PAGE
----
Ohio State football (3-1) is just days away from opening Big Ten play against the Michigan State Spartans (3-1). First-year head coach Luke Fickell discussed freshman quarterback Braxton Miller’s Saturday performance against Colorado at a Tuesday press conference. Fickell might have also issued a veiled challenge to OSU students to ratchet up the noise level for the Buckeyes’ remaining games. No more “or” The latest OSU depth chart, released to the media on Tuesday, now shows only freshman Braxton Miller’s name in bold print. Every previous depth chart had both Miller and redshirt senior Joe Bauserman’s names in bold and read: “Joe Bauserman or Braxton Miller.” Miller helped lead the Buckeyes to a 37-17 win against Colorado Saturday. “(Miller) did a good job,” Fickell said. “The number one thing he did was hold onto the football… threw some good balls later in the game.” Showing the students some love For the second time since the conclusion of the Buckeyes’ 37-17 Saturday win against Colorado, first-year coach Luke Fickell spoke of the OSU student body. “I think the one thing our guys enjoyed as much as I did is having students back on campus,” Fickell said. “Obviously, the way we played is a boost, but it’s nice to have that behind you. Really want to thank them. Hopefully they continue to do the same things and get better each and every week.” Injury update The status of senior defensive lineman Nathan Williams and sophomore defensive back Corey Brown for the Buckeyes’ next game remains uncertain. “Maybe we’ll have a little better idea (of their status) maybe by Wednesday,” Fickell said. Captaincy carousel Junior running back Jordan Hall, defensive back and special teams player Nate Ebner and defensive back and linebacker Nate Oliver will act as captains for this week’s game against Michigan State. Hall, along with defensive back Travis Howard and defensive back Corey Brown, was suspended for the first two games of the season for accepting $200 in a white envelope from a former university booster at a Cleveland area charity event. In his two games since returning from suspension, Hall has amassed 354 all-purpose yards while also scoring a touchdown. Saturday’s game against the Spartans is set for a 3:30 p.m kickoff in Ohio Stadium. The game will be televised regionally by ABC.
Senior safety Christian Bryant is helped off the field after breaking his ankle in a game against Wisconsin. OSU won, 31-24, Sept. 28 at Ohio Stadium. Credit: Shelby Lum / Photo editorFORT LAUDERDALE, Fla. — Senior safety Christian Bryant readied himself on the field, scarlet Buckeye fans erupting in cheers around him Sept. 28, 2013. Instead of taking down intended target, Wisconsin running back James White, Bryant took a hit from teammate sophomore Joshua Perry resulting in a broken ankle.A broken ankle that meant an end to his season and potentially his college career.Despite his inability to play, Bryant’s name was never out of discussions within the team. However, attempts to receive a an extra year of play from a medical redshirt as well as rehabbing his broken ankle seem to be thwarted. Coach Urban Meyer announced Thursday at a press conference Bryant would neither play in the Orange Bowl Friday nor have his petition approved by the NCAA for a medical redshirt.“I believe the appeal was denied. I’m not sure if there’s another one, to come back for another year. He won’t be able to play in this game,” Meyer said. “There was a little bit of outside hope to get him ready, but the injury that he had was pretty severe. I’m not sure if there’s another appeal process left.”Bryant might not be on the field, but the responsibility he garnered as a leader will be. After his injury, another stepped up on the defense: junior linebacker Ryan Shazier.The game following his friend’s injury, Shazier donned a No. 2 jersey rather than his traditional No. 10. Changing numbers wasn’t taken light heartedly – Shazier even has “10” tattooed on his arm. From then on, he was playing for someone else as well.“When Bryant went down, Ryan Shazier assumed a lot of that responsibility, including taking his number, and has done a really magical job at that. He was not a leader a year ago,” Meyer said.Losing Bryant meant the Buckeyes were losing more than just a pivotal defensive player.“Christian Bryant was our best player on both sides of the ball, and we lost him and his leadership skill,” Meyer said.While Bryant’s injury ended his own career. it might have had an impact jump-starting Shazier’s. The latter ended the 2012 season with 115 tackles, Bryant second to him with 71. This year, the linebacker has racked up 134 tackles, according to Ohio State.“He’s been a very good player this year, but he’s done a nice job leading, leading by example, practicing hard, and even being more vocal. That assumes some of the Christian Bryant responsibility,” Meyer said.Kickoff between the No. 7 Buckeyes (12-1, 8-1) and the No. 12 Clemson Tigers (10-2, 7-1) is set for 8:30 p.m. Friday at Sun Life Stadium.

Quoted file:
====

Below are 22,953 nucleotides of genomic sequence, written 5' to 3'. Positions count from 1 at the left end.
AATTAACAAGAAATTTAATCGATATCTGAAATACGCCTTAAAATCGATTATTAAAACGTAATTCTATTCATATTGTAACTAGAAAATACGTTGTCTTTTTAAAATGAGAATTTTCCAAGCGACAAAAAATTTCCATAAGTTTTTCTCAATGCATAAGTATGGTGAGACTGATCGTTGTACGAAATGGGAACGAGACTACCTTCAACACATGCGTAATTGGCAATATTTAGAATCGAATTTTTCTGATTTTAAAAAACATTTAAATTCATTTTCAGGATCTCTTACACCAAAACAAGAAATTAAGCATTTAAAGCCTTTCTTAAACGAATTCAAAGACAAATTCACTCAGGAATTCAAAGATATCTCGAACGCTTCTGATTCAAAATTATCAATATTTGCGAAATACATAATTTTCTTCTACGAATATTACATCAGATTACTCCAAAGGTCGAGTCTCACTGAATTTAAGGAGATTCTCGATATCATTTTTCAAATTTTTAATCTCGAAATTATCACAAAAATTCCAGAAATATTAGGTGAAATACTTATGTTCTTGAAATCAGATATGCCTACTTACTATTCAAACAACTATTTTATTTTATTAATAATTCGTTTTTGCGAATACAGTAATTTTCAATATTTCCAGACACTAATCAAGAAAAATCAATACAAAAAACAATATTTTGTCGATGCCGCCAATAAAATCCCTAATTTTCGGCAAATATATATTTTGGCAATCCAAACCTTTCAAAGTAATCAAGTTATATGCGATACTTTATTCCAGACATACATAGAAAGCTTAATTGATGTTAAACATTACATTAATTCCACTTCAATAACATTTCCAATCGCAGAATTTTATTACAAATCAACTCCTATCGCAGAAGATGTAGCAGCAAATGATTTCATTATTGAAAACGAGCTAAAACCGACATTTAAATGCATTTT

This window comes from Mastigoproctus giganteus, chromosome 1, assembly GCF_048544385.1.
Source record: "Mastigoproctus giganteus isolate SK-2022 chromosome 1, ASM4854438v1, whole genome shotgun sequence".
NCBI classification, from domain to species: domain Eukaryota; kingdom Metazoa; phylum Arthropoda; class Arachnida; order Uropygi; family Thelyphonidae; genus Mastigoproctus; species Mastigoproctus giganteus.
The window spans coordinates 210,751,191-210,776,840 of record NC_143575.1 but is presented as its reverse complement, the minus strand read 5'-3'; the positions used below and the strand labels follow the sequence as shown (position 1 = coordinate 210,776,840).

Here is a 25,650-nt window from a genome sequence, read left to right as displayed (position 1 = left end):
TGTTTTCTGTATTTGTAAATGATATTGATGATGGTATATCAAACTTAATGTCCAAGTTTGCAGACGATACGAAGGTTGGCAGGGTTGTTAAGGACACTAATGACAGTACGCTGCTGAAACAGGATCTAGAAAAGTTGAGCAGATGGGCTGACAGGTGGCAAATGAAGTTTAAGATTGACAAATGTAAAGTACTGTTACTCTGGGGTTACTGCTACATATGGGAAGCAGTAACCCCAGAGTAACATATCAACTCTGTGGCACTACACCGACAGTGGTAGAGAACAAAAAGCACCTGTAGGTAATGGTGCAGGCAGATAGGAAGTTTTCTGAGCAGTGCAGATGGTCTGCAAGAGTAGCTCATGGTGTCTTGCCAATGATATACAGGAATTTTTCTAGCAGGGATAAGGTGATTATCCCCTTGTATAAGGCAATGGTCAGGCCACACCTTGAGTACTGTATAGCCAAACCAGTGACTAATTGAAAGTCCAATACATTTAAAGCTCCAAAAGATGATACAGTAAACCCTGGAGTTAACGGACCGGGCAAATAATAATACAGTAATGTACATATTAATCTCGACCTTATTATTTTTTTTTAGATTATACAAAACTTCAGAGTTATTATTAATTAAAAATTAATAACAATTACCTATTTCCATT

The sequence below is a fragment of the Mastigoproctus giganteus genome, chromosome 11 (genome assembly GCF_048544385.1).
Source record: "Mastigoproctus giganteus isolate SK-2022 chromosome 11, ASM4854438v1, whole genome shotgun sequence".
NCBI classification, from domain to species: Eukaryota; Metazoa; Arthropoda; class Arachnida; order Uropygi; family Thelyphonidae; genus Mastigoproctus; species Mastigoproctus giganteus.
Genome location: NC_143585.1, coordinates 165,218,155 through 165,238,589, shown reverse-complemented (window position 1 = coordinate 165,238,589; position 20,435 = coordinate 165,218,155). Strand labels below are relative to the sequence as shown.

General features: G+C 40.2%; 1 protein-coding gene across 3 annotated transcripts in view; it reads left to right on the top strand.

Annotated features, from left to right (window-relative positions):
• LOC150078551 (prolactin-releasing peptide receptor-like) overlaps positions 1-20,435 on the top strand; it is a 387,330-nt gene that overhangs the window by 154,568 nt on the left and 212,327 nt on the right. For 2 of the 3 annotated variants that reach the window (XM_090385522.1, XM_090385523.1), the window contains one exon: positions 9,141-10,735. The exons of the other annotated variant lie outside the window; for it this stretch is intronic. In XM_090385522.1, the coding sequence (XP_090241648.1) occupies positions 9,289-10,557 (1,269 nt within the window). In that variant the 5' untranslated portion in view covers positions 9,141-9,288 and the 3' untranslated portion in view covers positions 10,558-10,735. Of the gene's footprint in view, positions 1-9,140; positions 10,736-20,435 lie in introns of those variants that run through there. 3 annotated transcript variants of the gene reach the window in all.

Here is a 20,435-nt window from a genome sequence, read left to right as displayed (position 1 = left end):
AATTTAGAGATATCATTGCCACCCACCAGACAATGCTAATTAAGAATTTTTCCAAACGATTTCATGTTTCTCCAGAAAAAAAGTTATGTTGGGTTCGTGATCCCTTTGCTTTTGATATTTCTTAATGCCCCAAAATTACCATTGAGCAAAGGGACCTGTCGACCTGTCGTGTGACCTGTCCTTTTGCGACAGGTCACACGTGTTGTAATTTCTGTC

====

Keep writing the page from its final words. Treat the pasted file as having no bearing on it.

Freshman forward Keita Bates-Diop drives toward the basket during a game against Penn State on Feb. 11 at the Schottenstein Center. OSU won, 75-55. Credit: Samantha Hollingshead / Lantern photographerWhile the Ohio State men’s basketball team has seen its share of production from familiar names such as freshman guard D’Angelo Russell and senior forward Sam Thompson, it’s been the play of a young forward that is starting to get the attention of coaches.And not just his own.Freshman Keita Bates-Diop has scored more than a fifth of his points this season in the last two games for the Buckeyes, both wins for OSU.Bates-Diop had a career night with 14 points, while adding nine boards and three assists, in a 79-60 thrashing of Rutgers on Sunday.He followed that up with a seven-point, five-rebound performance in a 75-55 win against Penn State Wednesday night, and Nittany Lion coach Pat Chambers said he was not surprised by it.“He played really well against Rutgers. He knocked down some shots for them so he gives them another outside threat,” Chambers said after the game. “He’s long, he’s athletic and he’s rangy so he’s going to be a really good player for years to come. But he gives you another guy you have to worry about out there other than No. 0.”No. 0 is Russell, who said after the game that when players like Bates-Diop perform well, it makes it simpler for him and for the team to succeed.“Teams can’t really key on me if other guys are stepping up and doing what they’re good at,” Russell said. “It makes the game a lot easier for me.”Bates-Diop has been seeing increased minutes since the temporary departure of sophomore forward Marc Loving, who has missed the last three games with a suspension for an undisclosed reason. OSU coach Thad Matta said he expects Loving to return to action in the Buckeyes’ next game against the Michigan State Spartans, but added that Bates-Diop has earned more minutes with his recent play.“I think from the standpoint of how Keita has played, I am just so excited for him. This is kind of what we’ve been trying to get out of him just in terms of his aggressiveness,” Matta said. “He’s long, he can block shots he can rebound out of his area. I don’t think he shot the ball particularly well tonight (against Penn State), but we know he can do that and really stretch a defense.”Bates-Diop’s offensive game might not have been put on full display against the Nittany Lions, but the Normal, Ill., native shot 4-of-7 from the field against Rutgers, including 3-of-4 from long range.However, it isn’t just Bates-Diop’s offensive game that Matta has been pleased with. Matta added after the win over Penn State that Bates-Diop is starting to learn his role on defense better and it was evident Wednesday as he finished the night with three blocks and two steals.“He is learning how to use his length,” Matta said of the 6-foot-7-inch freshman. “He made a couple rotations defensively tonight that I think kind of solidified he understands what’s going on out there now.”Thompson, who scored a career-high 22 points in Wednesday’s win, said Bates-Diop will be key for the Buckeyes moving forward as the regular season winds down.“Keita’s been huge. He has been asked to step up, and in the last few games he has really answered the call,” Thompson said. “He has made shots, he has been aggressive offensively and defensively. We need Keita to keep that going.”Bates-Diop and the Buckeyes will look to do just that as they are set to take on the Michigan State Spartans on Saturday in East Lansing, Mich. Tip-off is scheduled for noon.